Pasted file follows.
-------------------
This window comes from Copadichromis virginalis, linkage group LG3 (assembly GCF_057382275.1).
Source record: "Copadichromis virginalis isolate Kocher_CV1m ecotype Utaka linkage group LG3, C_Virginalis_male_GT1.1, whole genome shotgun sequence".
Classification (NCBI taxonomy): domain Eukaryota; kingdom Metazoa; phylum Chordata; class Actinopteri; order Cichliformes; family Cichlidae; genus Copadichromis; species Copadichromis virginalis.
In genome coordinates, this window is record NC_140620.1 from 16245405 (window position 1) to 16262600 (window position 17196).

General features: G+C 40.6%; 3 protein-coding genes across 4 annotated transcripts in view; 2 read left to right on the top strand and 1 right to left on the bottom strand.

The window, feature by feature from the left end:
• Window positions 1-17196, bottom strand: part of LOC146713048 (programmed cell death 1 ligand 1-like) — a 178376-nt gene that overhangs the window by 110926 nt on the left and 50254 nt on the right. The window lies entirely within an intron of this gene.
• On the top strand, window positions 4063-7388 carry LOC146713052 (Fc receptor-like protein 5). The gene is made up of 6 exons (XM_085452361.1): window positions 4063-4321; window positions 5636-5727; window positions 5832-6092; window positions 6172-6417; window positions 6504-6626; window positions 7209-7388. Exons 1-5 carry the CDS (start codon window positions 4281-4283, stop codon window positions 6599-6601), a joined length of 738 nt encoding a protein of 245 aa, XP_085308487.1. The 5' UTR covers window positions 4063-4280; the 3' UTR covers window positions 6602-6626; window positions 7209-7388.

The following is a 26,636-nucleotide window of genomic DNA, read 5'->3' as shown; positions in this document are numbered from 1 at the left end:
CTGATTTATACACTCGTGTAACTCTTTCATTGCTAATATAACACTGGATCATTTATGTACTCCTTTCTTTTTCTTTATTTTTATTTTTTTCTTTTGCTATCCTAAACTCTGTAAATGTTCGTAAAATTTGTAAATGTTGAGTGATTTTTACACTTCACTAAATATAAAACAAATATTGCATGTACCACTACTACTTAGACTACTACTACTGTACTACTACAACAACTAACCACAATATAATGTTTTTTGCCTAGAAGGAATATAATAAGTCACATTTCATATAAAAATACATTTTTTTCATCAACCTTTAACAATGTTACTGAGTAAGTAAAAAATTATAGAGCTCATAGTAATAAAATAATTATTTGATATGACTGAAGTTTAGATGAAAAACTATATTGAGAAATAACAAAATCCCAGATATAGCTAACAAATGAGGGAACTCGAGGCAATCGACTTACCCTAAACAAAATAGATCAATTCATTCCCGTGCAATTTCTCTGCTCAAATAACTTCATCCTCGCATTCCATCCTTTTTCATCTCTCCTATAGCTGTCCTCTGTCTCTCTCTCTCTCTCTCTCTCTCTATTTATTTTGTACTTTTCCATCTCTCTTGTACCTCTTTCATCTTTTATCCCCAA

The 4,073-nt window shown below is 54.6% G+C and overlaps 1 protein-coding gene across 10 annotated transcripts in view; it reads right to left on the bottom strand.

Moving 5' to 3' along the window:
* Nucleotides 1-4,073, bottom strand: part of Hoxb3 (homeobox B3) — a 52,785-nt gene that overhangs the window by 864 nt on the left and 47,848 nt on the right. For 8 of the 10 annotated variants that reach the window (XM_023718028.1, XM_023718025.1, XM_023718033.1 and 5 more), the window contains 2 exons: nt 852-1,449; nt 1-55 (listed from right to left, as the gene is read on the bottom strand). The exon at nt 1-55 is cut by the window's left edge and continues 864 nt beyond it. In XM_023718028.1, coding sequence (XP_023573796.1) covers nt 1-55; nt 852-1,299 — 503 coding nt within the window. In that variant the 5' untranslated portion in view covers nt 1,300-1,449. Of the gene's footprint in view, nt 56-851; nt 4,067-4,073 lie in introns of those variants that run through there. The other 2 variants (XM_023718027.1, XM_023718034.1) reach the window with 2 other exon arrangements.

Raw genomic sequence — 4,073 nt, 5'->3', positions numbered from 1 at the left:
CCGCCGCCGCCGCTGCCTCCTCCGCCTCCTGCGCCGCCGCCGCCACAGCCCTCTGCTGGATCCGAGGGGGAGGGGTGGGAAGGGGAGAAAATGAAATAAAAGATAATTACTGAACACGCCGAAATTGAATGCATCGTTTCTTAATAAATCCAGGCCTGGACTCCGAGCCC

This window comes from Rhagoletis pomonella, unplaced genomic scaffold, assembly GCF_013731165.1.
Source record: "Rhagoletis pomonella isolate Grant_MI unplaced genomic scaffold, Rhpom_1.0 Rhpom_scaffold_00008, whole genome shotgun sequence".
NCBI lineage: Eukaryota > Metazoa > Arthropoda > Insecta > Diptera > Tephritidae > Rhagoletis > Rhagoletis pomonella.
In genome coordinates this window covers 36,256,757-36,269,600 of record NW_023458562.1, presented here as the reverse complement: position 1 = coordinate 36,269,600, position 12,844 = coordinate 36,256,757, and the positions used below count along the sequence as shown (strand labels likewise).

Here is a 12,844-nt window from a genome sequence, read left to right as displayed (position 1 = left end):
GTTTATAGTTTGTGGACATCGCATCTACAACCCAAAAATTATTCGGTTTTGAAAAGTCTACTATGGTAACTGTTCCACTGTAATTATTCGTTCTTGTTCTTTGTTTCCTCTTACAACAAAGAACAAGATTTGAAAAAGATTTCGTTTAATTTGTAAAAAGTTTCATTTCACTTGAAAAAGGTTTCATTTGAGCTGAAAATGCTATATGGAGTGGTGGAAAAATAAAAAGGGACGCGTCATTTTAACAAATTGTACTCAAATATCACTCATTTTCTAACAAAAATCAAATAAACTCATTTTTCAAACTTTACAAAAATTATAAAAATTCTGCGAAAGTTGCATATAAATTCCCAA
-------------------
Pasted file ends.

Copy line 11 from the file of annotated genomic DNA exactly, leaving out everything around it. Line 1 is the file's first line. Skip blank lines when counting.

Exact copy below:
The 4,073-nt window shown below is 54.6% G+C and overlaps 1 protein-coding gene across 10 annotated transcripts in view; it reads right to left on the bottom strand.